Thanks to significant investments in the conservation of this species, including anti-poaching efforts, initiatives to reduce conflict with livestock, and awareness programs, conditions have improved in parts of its range. Conservation efforts must continue and expand to reverse its downward trend and prevent this iconic feline from continuing its march toward extinction.
The bat of Christmas Island goes extinct
The latest update declares the bat of Christmas Island (Pipistrellus murrayi), a species of bat endemic to Christmas Island in Australia, as Extinct. The population of this species declined rapidly from common and widespread in the 1980s to four to twenty animals in January 2009. Only one individual remained in August 2009, and it disappeared at the end of that month. Since then there has been no trace of this bat, despite extensive searches on the island. The reasons for the decline are unclear, but it may have been a combination of increased predation by introduced species, the impacts of the invasive yellow crazy ant (Anoplolepis gracilipes) about their habitat and their prey species, or possibly an unknown disease.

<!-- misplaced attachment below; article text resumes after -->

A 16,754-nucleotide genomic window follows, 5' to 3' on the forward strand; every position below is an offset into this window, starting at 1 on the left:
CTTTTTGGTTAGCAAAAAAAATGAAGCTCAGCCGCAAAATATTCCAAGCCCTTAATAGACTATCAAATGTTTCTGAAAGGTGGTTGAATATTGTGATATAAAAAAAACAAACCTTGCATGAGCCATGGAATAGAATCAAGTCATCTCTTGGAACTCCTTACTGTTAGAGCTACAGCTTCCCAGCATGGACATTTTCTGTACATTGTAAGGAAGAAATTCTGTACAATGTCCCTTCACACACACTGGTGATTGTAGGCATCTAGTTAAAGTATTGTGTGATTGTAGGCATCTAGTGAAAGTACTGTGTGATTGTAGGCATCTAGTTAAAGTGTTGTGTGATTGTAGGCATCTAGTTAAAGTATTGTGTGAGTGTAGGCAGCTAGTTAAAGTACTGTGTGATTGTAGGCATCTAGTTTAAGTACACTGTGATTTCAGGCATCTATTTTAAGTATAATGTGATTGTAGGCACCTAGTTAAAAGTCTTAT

By Joaquim Elcacho